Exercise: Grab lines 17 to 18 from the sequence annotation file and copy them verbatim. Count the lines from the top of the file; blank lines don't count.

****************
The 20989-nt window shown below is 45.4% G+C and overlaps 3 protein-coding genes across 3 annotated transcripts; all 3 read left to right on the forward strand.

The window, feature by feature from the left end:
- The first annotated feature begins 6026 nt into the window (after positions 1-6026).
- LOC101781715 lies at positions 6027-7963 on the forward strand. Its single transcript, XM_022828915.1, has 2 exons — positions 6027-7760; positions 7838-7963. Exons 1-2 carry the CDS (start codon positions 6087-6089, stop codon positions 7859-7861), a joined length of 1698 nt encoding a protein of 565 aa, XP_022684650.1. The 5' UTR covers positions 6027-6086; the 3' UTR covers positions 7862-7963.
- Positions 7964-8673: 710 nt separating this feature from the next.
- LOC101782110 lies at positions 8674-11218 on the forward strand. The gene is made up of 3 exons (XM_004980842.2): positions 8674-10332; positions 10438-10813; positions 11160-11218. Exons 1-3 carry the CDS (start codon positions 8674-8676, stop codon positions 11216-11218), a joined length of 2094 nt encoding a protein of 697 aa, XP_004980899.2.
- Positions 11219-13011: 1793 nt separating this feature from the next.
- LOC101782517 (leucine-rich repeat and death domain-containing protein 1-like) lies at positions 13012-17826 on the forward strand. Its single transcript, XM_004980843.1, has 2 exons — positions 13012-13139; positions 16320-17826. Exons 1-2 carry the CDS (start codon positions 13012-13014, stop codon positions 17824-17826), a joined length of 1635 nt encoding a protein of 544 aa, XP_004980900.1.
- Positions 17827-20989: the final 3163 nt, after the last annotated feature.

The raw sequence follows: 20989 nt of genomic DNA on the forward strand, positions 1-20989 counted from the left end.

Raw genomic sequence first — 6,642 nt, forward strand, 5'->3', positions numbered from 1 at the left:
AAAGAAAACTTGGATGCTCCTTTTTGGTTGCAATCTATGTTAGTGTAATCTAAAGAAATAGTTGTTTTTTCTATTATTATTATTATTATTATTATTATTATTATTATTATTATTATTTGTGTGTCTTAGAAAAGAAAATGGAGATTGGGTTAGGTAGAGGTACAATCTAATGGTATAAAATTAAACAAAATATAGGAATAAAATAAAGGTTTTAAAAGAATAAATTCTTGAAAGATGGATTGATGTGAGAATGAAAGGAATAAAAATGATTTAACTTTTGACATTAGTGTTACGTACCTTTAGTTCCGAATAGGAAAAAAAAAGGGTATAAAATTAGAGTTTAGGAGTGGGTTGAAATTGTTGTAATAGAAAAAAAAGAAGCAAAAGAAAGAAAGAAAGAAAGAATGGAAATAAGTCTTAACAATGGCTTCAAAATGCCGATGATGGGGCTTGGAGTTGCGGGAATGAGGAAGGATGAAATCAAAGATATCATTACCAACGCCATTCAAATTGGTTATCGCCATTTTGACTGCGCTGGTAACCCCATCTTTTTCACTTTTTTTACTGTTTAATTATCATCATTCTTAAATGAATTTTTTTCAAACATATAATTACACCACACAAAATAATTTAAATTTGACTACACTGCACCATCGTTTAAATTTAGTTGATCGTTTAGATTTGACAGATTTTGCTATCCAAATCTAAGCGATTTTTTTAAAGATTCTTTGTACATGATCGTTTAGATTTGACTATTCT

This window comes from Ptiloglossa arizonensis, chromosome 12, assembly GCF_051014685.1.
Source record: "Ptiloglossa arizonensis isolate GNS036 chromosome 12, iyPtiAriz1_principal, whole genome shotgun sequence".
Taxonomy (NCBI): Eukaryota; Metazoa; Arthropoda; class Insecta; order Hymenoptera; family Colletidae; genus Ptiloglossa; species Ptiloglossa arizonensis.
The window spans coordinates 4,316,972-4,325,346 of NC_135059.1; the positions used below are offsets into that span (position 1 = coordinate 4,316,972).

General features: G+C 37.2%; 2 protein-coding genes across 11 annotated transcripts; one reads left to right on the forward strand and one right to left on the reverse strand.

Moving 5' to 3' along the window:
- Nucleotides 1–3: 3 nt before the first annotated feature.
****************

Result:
General features: G+C 37.2%; 2 protein-coding genes across 11 annotated transcripts; one reads left to right on the forward strand and one right to left on the reverse strand.

Moving 5' to 3' along the window: